Courtesy photo

Almost every evening at this time of year, the concrete and granite embankment along the river at Saco Island is lined with people fishing, and I’ve seen a few folks snag some pretty spectacular trophies there. Although I don’t fish myself, I do enjoy the anticipation of waiting until someone gets “The Big One,” and being a spectator at the moment of triumph.

Aside from that, though, the river itself usually offers something to observe and enjoy. It can be the cormorants coming in for a landing on the rocks just below the Falls or seagulls circling as they wait to feast on whatever the current provides. It can be the reflection of the sun’s light on the water as it sinks behind the old mill buildings, or the rapids just west of the Main Street bridge thrashing and tossing after a period of heavy rain when the level is high and the current strong.

The visual profile of a river changes constantly, with no two ripples or eddies being quite the same. Like all bodies of water, salt or fresh, rivers are restless sources of energy, calm one minute, churning the next. One day, the water level is low, exposing the rocks mid-stream, the current flowing along peacefully as though it had not a care in the world. Another day, with water levels obviously higher due to rising ocean tides or heavy rainfall or snow melt, the river displays its darker side in the form of a churning current and a roar not unlike that of distant thunder.

On one recent evening, the flow of water over the dam was still quite intense at day’s end, and the froth produced by the cascading falls was considerable. Farther down toward the bridge, the thick accumulations of bubbles and foam morphed into narrower shapes that spun and swirled on the water’s surface before thinning and then dissolving at the lower rapids given shape by the submerged boulders.

The white foam is the result of several different natural processes, not the least of which is that the narrower bands of froth are what’s left once the water that thundered over the falls has, in essence, calmed down. The larger bubbles give way to smaller ones until they appear as nothing more than splashes of white paint on the water. While pollutants can produce scum, the foam is more often than not a byproduct of organic matter that has decomposed in and along the river producing what is called DOC, or dissolved organic carbon. As organic materials decompose in water, they release gases that produce bubbles. If this foam contains the residue from dead trees, the foam can appear brown from the tannins in the bark, or it can take on a greenish tinge from algae or decomposing vegetation. Sometimes, the foam forms large puffs in areas where it gets trapped by some obstacle such as a fallen log or branch or when the water level drops and the it gets hung up along the river’s edge.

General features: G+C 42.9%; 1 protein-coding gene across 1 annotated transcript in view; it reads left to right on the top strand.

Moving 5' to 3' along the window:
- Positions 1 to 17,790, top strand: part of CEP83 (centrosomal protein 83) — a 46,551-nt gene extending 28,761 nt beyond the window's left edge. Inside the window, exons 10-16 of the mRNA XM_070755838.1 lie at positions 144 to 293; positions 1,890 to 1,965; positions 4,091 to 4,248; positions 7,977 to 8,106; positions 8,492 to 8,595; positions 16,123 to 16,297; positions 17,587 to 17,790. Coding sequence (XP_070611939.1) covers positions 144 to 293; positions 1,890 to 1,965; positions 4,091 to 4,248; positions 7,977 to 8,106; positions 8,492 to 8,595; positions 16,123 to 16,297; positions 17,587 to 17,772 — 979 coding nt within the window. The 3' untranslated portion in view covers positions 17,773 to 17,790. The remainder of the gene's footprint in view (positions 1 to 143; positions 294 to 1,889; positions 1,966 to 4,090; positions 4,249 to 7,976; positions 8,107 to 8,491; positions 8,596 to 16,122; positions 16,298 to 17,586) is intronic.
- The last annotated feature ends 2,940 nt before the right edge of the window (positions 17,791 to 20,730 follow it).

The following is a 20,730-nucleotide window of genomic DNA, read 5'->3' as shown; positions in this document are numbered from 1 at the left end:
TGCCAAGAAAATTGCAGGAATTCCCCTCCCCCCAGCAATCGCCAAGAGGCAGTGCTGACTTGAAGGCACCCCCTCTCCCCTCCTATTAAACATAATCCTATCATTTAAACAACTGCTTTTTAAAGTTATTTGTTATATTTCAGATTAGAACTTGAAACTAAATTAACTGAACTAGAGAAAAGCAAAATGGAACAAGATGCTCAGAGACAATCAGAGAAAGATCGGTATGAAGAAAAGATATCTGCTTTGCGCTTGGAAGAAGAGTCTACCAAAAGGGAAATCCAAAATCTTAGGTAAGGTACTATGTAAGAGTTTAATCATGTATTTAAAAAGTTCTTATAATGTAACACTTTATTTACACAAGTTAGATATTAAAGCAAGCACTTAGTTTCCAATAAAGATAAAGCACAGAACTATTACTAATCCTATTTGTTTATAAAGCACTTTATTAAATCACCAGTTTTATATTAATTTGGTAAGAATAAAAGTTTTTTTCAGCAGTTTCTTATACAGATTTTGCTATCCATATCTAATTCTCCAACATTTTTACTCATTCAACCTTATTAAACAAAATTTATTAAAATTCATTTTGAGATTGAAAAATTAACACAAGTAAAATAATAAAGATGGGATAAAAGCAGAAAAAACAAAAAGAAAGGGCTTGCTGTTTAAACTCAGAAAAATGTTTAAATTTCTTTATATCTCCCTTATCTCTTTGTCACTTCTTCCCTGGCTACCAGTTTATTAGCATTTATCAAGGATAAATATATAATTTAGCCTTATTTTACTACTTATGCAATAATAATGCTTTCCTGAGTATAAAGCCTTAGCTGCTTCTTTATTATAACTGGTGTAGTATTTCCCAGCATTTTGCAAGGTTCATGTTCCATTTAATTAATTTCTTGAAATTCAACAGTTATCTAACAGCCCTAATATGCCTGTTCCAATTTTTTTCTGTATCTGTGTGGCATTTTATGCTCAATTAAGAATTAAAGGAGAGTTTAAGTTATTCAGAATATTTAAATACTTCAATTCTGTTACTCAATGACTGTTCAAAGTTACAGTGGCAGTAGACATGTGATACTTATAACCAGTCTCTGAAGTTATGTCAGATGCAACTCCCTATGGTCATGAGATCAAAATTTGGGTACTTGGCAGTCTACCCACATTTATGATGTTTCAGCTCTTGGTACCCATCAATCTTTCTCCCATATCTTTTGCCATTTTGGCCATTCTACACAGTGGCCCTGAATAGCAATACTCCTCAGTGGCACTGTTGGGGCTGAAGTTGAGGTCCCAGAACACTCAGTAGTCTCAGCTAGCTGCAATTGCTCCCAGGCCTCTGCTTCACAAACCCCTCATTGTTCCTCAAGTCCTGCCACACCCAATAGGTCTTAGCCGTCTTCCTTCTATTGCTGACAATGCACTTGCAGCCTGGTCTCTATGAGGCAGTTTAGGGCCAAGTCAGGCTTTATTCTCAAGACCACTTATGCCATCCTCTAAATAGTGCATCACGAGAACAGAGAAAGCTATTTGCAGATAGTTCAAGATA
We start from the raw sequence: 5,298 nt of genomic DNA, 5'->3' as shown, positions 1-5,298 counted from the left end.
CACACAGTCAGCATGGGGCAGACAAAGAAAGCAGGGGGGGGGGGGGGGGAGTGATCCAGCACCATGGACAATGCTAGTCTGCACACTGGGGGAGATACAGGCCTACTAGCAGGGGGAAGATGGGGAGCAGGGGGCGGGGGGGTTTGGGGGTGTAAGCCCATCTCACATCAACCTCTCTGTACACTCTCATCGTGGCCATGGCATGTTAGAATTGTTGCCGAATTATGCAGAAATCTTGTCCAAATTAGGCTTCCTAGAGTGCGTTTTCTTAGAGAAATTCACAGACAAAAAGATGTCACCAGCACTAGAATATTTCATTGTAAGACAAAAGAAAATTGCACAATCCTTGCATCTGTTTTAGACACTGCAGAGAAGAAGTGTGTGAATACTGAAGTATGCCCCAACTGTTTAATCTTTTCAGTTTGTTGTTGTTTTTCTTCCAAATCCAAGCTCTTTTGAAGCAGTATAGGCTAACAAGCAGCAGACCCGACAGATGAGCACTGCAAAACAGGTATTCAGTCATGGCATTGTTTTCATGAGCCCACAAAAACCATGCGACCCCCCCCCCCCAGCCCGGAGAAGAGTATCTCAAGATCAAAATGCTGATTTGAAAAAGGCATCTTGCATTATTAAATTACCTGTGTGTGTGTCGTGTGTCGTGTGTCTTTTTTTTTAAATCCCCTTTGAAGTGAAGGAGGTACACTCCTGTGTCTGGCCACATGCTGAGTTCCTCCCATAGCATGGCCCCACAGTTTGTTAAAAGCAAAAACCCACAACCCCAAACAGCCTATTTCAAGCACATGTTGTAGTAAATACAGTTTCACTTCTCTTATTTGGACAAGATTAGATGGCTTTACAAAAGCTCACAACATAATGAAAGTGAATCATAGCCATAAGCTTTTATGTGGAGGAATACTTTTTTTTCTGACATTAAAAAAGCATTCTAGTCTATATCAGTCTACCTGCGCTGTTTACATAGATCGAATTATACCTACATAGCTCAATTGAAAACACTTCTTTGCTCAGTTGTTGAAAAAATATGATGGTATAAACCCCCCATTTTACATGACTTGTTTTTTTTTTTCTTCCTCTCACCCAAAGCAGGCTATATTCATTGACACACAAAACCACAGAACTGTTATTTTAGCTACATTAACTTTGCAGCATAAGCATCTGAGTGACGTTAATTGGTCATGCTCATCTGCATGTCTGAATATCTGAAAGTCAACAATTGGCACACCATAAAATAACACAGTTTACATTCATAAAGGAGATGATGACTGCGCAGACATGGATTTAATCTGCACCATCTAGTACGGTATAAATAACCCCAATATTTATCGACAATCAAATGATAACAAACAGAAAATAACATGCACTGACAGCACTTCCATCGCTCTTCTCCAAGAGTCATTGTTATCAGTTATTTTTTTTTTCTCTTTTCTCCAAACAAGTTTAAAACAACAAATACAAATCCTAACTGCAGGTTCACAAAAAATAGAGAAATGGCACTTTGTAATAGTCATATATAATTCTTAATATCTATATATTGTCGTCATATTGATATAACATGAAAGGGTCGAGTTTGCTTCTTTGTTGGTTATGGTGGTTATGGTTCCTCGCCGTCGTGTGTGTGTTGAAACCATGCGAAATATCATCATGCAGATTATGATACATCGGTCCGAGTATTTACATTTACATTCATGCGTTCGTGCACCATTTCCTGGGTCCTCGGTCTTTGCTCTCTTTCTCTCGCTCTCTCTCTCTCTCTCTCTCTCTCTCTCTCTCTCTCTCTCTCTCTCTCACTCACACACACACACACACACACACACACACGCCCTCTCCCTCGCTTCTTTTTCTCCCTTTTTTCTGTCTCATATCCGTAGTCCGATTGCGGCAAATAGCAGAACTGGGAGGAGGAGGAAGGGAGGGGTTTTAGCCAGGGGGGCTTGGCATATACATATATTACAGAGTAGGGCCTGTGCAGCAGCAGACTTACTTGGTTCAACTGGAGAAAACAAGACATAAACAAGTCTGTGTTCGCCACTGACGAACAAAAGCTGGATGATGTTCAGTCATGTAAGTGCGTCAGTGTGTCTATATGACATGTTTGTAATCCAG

Aside from the science of it, the presence of river suds provides an interesting means by which to observe how a river’s water moves. At first glance, the river water may seem to be moving along as one uniform body. At certain angles of the light, smaller ripples become visible. But it isn’t until something decides to hitch a ride on those ripples that their actual movements become more obvious.

Along a certain section that seems to be moving smoothly, hundreds of individual swirls and eddies appear that all seem to be turning independently of each other. A swath of foam flows and narrows, then suddenly, its edges start breaking away and twirling in the small mini-currents produced by the energy propelling the entire river forward.

If enough of those larger tear-drop-shaped foam swirls appear on the river, it is almost like looking down at a large piece of fabric with a paisley pattern. Only in this case, the fabric is alive and constantly changing as each shape disperses at the river’s whim.

Like those blown by a child on a breezy day, the river’s bubbles show us its playful side. How quickly, though, that personality can shift, causing us to heed always the powerful force that lives inside each swirl, each curl and whorl of a river’s majesty.

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